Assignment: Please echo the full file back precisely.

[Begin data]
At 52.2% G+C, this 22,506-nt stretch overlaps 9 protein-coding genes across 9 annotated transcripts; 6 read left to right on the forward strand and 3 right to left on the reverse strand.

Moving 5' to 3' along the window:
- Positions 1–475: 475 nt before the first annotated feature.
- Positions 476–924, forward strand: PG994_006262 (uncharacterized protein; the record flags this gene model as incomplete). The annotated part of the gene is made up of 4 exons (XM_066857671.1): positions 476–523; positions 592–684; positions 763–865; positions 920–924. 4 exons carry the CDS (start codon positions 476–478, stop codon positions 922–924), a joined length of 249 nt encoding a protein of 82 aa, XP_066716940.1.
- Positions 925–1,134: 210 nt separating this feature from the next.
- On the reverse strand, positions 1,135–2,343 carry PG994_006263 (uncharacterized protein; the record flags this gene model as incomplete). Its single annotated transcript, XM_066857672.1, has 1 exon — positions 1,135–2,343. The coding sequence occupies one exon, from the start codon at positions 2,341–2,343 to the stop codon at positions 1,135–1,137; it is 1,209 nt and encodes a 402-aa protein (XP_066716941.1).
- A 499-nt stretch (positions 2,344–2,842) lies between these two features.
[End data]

At 52.2% G+C, this 22,506-nt stretch overlaps 9 protein-coding genes across 9 annotated transcripts; 6 read left to right on the forward strand and 3 right to left on the reverse strand.

Moving 5' to 3' along the window:
- Positions 1–475: 475 nt before the first annotated feature.
- Positions 476–924, forward strand: PG994_006262 (uncharacterized protein; the record flags this gene model as incomplete). The annotated part of the gene is made up of 4 exons (XM_066857671.1): positions 476–523; positions 592–684; positions 763–865; positions 920–924. 4 exons carry the CDS (start codon positions 476–478, stop codon positions 922–924), a joined length of 249 nt encoding a protein of 82 aa, XP_066716940.1.
- Positions 925–1,134: 210 nt separating this feature from the next.
- On the reverse strand, positions 1,135–2,343 carry PG994_006263 (uncharacterized protein; the record flags this gene model as incomplete). Its single annotated transcript, XM_066857672.1, has 1 exon — positions 1,135–2,343. The coding sequence occupies one exon, from the start codon at positions 2,341–2,343 to the stop codon at positions 1,135–1,137; it is 1,209 nt and encodes a 402-aa protein (XP_066716941.1).
- A 499-nt stretch (positions 2,344–2,842) lies between these two features.